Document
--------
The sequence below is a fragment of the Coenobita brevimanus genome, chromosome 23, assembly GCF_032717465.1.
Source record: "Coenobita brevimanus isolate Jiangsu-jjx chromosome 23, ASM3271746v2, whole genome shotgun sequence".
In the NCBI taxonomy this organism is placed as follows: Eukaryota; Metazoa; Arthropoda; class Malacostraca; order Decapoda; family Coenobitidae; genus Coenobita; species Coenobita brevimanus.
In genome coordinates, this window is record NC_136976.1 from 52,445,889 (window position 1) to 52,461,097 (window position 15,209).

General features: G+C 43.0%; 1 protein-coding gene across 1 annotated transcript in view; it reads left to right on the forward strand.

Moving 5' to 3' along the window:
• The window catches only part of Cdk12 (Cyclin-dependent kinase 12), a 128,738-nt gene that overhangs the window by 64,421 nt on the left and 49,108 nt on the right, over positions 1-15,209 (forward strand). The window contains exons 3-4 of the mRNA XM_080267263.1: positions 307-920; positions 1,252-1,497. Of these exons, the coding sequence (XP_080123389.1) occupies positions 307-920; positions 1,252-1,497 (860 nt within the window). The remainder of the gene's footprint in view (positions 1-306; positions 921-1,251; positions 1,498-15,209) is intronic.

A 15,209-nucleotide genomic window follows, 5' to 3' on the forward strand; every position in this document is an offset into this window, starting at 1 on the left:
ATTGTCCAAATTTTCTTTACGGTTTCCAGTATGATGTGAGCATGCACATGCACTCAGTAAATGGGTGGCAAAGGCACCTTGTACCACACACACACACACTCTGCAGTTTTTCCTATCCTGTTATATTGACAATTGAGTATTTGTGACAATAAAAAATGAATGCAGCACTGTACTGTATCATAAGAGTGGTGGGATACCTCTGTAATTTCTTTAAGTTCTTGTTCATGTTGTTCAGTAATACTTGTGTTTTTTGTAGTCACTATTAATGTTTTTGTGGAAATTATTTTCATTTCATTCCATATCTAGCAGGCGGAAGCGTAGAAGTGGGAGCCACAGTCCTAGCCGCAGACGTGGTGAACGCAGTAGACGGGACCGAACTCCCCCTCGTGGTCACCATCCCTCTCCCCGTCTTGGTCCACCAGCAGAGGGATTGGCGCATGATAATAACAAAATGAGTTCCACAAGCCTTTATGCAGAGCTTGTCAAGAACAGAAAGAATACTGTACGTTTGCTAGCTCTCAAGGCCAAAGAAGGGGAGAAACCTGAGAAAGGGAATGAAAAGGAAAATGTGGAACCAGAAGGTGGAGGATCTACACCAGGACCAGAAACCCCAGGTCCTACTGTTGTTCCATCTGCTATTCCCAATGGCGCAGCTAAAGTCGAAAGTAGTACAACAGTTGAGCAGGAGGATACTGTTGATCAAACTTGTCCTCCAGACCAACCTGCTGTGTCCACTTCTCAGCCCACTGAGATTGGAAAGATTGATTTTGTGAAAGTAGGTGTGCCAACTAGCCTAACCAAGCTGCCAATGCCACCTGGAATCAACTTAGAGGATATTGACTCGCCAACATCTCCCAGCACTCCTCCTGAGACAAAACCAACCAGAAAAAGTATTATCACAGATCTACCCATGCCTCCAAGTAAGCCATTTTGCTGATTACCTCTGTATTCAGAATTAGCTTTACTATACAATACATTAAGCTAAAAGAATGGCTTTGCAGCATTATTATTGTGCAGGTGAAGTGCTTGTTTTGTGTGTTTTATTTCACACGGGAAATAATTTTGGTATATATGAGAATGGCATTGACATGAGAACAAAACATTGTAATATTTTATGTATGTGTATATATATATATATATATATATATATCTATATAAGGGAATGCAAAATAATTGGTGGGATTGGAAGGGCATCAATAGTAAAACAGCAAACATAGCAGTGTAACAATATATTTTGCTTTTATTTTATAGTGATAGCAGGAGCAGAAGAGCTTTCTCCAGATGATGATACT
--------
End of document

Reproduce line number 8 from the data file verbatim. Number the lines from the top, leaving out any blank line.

A 15,209-nucleotide genomic window follows, 5' to 3' on the forward strand; every position in this document is an offset into this window, starting at 1 on the left: